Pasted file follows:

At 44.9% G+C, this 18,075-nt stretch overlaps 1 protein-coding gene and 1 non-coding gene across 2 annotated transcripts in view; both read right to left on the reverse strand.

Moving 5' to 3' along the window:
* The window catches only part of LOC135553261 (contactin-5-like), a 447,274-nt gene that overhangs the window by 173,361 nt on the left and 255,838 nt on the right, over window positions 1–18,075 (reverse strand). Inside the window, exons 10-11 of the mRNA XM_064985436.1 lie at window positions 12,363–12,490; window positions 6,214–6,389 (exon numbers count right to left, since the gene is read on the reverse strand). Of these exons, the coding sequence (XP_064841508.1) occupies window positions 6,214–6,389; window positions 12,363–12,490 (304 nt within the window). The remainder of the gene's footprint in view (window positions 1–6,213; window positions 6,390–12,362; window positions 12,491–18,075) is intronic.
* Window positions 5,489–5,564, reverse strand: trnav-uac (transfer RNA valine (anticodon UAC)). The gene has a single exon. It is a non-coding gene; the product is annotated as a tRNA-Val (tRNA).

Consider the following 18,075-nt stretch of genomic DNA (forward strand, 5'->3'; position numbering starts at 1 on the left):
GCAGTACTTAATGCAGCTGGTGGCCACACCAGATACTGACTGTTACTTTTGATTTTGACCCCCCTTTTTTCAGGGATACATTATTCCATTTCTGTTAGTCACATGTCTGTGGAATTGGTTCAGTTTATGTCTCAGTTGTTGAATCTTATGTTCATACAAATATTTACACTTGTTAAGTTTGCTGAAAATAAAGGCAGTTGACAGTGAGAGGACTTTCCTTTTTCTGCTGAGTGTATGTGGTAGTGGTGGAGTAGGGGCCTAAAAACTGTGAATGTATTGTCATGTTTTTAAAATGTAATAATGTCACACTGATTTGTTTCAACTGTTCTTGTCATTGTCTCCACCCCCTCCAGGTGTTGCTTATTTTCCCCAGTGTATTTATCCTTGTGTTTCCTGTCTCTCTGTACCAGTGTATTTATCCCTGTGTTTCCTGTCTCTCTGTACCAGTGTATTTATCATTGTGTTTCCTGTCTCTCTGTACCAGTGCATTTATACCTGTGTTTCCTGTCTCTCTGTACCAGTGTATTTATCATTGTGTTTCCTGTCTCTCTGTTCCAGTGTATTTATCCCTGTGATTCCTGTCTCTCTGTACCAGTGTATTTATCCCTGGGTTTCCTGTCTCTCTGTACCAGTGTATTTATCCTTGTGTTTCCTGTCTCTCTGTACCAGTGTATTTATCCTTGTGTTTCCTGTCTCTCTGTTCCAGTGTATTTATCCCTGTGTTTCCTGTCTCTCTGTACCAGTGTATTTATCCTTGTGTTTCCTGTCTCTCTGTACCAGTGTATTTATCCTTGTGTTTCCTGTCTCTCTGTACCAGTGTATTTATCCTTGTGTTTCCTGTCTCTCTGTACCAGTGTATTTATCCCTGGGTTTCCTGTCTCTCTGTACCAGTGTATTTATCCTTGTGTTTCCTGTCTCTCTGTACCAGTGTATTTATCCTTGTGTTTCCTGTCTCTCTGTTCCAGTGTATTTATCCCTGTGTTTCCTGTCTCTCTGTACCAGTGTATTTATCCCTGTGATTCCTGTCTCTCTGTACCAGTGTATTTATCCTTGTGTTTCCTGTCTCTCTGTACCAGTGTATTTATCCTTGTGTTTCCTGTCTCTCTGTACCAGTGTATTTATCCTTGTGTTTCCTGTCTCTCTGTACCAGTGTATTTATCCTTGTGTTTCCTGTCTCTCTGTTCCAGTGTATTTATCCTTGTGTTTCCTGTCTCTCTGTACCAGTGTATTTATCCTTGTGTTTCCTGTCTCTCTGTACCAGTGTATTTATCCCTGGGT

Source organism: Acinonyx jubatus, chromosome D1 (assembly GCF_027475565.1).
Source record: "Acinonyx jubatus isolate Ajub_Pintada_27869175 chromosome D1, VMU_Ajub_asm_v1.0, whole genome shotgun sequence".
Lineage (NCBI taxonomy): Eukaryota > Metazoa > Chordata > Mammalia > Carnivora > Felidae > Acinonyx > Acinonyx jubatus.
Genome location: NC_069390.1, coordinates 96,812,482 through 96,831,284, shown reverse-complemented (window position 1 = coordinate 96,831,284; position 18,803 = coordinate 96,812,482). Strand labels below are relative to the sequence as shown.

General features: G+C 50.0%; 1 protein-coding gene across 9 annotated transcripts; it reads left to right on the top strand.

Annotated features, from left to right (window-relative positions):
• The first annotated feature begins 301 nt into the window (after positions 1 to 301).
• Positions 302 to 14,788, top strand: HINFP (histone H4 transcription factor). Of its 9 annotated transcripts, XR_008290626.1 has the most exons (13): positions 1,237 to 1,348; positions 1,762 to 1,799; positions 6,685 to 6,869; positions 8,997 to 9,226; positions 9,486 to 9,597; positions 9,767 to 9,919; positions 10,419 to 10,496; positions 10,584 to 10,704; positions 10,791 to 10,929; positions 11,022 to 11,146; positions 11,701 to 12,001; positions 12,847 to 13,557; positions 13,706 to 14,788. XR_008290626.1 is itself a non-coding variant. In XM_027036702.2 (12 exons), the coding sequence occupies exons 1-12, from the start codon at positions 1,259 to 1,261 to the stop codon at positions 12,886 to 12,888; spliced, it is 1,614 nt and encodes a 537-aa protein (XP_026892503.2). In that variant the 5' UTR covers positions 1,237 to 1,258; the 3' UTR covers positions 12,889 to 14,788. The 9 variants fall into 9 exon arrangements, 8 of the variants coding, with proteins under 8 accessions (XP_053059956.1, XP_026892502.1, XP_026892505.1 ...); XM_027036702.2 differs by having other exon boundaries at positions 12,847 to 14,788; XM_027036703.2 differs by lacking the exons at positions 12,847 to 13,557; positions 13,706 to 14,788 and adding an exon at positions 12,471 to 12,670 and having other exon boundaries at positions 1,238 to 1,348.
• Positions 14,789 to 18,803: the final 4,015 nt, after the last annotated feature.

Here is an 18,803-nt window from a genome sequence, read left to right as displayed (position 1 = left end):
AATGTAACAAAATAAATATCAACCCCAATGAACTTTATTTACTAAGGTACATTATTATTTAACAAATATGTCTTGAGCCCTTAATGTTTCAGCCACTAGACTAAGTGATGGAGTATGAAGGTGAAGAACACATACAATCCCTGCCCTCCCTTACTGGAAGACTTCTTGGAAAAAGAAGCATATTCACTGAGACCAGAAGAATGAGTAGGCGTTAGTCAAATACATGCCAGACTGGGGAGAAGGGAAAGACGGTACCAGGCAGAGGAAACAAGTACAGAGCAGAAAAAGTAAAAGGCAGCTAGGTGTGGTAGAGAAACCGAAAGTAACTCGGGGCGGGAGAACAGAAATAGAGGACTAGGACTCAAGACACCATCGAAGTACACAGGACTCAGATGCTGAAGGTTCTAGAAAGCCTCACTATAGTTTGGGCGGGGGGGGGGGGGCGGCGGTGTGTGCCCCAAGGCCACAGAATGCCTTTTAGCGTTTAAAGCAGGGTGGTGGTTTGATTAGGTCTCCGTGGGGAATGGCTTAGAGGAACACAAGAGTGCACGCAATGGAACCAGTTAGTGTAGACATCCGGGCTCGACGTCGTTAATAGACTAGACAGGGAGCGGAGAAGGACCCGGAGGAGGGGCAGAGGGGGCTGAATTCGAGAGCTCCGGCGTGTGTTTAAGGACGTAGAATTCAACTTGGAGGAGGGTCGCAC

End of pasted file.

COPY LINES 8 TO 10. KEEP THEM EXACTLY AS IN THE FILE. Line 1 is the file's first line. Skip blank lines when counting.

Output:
Source record: "Acinonyx jubatus isolate Ajub_Pintada_27869175 chromosome D1, VMU_Ajub_asm_v1.0, whole genome shotgun sequence".
Lineage (NCBI taxonomy): Eukaryota > Metazoa > Chordata > Mammalia > Carnivora > Felidae > Acinonyx > Acinonyx jubatus.
Genome location: NC_069390.1, coordinates 96,812,482 through 96,831,284, shown reverse-complemented (window position 1 = coordinate 96,831,284; position 18,803 = coordinate 96,812,482). Strand labels below are relative to the sequence as shown.